New Year’s resolutions always seem more self-defeating than helpful to me. In a fit of enthusiasm, people make over wild resolutions that inevitably lead them to self-disappointment three weeks later. The first weekend of January, I was amused to see the huge amounts of fruit and vegetables that people were filling their supermarket trolleys with. The number of ‘intelligent’ newspaper sales apparently also go up in January with people promising themselves that they will read more intellectually stimulating material.
In the tango world, the attendance at classes peaks with dancers swearing that they will master their enrosques, perfect their ochos, have elegant posture etc. They promise to finish that book of tango history that they have on the shelf, lovingly polish/clean their tango shoes every week and learn the back catalogue of Rodolfo Biagi from 1938 to 1950.
In an ideal world, I would love to promise to do all of the above (I’d also add not to covet anyone else’s Comme Il Fauts) but I’ve decided to be pragmatic and instead make a realistic if small resolution for February 2011 onwards.
Resolution for 2011: I will no longer listen to tango compilations but instead stick to tango collections/albums by one orchestra at a time.
Someone once told me about a musicality class where the teacher had said that this is the best way of listening to tango and I was reminded of this when I read an article about a new event in London, where you go to a bar and simply listen to a whole album from start to finish. The organisers were explaining that too many people only downloaded their favourites and ignored the less popular songs on an album and they wanted to introduce what they felt should be a complete work (instead of just highlights) to their punters.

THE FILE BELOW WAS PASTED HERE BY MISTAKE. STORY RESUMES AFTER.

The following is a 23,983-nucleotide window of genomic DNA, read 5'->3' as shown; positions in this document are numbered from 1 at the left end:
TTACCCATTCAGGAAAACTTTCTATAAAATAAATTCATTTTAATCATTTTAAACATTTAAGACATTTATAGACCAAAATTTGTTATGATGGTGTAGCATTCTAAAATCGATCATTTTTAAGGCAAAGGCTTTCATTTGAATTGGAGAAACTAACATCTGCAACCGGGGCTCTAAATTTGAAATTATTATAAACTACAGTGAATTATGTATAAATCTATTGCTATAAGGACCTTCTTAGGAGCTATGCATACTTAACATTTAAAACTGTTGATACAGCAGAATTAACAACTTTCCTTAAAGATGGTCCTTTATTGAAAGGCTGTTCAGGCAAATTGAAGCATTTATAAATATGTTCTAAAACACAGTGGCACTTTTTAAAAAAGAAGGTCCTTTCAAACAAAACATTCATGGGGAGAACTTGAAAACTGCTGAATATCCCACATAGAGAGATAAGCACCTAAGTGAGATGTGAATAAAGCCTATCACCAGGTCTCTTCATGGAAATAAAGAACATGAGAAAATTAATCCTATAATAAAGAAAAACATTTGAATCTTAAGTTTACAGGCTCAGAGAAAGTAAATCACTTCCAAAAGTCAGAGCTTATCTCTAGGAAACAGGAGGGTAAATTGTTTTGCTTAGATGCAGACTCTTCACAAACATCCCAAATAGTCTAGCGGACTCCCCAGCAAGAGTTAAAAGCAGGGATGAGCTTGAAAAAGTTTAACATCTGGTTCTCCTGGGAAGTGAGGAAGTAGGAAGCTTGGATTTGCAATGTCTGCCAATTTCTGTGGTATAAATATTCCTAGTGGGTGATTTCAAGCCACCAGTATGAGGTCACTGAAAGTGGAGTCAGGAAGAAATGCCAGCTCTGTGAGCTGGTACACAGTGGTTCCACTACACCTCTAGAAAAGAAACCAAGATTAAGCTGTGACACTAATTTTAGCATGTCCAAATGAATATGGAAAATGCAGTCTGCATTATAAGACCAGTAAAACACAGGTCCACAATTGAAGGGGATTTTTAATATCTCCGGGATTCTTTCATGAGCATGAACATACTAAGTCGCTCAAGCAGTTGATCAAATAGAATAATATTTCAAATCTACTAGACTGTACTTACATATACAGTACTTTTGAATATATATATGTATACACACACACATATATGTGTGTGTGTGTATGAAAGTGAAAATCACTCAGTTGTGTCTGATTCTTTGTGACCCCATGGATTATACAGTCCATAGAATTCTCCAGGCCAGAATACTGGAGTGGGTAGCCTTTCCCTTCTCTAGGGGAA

It’s quite easy to do the same thing in tango. You love a particular tango and just download it from iTunes. You buy a compilation of the ‘Best 100 Tangos’ and suddenly that is all you listen to. It’s ‘easy’ listening but are you missing out on how the composer developed or evolved their style? By listening to less common tangos by the same composer, hopefully you’ll be able to see the threads and the loops that link all of their work together? You’ll have greater clarity of what makes a D’Arienzo tango so different from a Calo tango. How Triollo broke new ground? And why Piazolla created Tango Nuevo?
Well, that’s my hope anyway! At present I’m listening to Angel D’Agostino and I’m loving it.